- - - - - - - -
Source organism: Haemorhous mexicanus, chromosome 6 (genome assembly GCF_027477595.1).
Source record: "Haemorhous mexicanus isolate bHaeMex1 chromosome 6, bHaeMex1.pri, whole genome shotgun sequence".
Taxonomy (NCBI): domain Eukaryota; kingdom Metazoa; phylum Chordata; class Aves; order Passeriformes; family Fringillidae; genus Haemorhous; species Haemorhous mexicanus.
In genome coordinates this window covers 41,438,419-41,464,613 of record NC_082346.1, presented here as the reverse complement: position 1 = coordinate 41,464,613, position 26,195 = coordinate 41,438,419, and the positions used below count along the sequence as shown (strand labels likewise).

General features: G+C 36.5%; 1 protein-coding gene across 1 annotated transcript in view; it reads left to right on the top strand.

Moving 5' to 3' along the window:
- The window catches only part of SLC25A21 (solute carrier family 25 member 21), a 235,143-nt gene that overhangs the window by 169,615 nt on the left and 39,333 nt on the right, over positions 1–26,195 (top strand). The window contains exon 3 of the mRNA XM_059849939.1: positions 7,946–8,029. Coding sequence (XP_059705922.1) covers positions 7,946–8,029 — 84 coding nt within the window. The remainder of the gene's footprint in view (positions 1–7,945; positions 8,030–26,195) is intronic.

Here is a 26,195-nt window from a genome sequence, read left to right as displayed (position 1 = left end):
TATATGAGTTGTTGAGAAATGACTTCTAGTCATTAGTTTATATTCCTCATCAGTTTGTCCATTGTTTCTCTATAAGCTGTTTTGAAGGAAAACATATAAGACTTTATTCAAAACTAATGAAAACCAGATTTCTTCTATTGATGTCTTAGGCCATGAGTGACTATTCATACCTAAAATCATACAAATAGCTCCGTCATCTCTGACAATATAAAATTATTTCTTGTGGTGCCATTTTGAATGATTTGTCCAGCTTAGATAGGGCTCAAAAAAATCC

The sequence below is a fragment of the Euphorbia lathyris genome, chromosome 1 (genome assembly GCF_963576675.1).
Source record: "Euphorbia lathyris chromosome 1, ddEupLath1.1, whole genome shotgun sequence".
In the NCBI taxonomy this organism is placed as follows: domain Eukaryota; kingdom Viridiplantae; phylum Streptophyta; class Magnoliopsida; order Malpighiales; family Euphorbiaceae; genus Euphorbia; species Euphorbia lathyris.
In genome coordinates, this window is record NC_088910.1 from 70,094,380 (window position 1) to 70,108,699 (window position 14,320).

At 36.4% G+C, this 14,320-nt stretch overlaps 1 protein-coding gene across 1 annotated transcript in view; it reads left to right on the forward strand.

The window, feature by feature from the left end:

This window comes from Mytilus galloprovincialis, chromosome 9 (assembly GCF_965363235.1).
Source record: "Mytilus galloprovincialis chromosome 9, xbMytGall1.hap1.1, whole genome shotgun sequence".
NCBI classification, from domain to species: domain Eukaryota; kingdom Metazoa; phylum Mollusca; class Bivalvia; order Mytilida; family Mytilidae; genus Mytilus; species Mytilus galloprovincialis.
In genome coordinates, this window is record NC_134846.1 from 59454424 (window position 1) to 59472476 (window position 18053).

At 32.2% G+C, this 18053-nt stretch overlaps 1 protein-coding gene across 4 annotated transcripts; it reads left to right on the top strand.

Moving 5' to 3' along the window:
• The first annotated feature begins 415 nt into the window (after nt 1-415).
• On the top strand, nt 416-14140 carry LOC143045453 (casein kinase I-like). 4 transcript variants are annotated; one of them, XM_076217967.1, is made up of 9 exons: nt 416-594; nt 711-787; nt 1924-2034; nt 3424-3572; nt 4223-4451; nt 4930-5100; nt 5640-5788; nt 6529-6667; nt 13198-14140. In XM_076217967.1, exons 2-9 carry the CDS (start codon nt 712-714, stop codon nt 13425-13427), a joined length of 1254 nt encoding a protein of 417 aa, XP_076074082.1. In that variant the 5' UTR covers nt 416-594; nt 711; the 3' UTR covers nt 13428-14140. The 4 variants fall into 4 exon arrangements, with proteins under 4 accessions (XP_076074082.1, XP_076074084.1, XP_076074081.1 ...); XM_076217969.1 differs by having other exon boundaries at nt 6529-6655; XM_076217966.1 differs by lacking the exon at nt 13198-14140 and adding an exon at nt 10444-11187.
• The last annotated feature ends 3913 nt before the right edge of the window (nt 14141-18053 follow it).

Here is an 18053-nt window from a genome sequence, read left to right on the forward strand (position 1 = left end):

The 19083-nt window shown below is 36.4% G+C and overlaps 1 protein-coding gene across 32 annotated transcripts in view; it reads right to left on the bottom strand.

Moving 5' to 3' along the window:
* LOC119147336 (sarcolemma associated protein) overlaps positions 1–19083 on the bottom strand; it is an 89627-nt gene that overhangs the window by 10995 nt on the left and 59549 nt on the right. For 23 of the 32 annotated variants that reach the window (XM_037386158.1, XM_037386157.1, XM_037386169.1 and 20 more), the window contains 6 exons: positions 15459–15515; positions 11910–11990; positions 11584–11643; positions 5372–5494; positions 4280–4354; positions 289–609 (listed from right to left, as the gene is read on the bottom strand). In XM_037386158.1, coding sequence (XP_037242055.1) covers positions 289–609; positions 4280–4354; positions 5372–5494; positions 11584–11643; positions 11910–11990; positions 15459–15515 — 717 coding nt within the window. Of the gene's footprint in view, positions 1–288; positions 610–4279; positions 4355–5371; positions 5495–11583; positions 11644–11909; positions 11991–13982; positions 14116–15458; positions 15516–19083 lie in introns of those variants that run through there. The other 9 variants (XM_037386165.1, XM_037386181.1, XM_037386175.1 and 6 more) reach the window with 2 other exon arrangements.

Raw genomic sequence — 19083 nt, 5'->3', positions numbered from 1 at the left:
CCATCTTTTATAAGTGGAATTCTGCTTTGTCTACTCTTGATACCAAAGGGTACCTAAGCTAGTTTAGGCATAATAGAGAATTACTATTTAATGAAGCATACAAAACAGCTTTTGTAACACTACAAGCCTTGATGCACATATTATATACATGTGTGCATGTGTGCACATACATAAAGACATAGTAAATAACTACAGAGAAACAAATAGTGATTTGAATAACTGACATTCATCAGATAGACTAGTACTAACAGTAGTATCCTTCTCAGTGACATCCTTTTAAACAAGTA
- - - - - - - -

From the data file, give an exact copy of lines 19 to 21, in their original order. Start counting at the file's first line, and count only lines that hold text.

In genome coordinates, this window is record NC_134846.1 from 59454424 (window position 1) to 59472476 (window position 18053).

At 32.2% G+C, this 18053-nt stretch overlaps 1 protein-coding gene across 4 annotated transcripts; it reads left to right on the top strand.

Moving 5' to 3' along the window: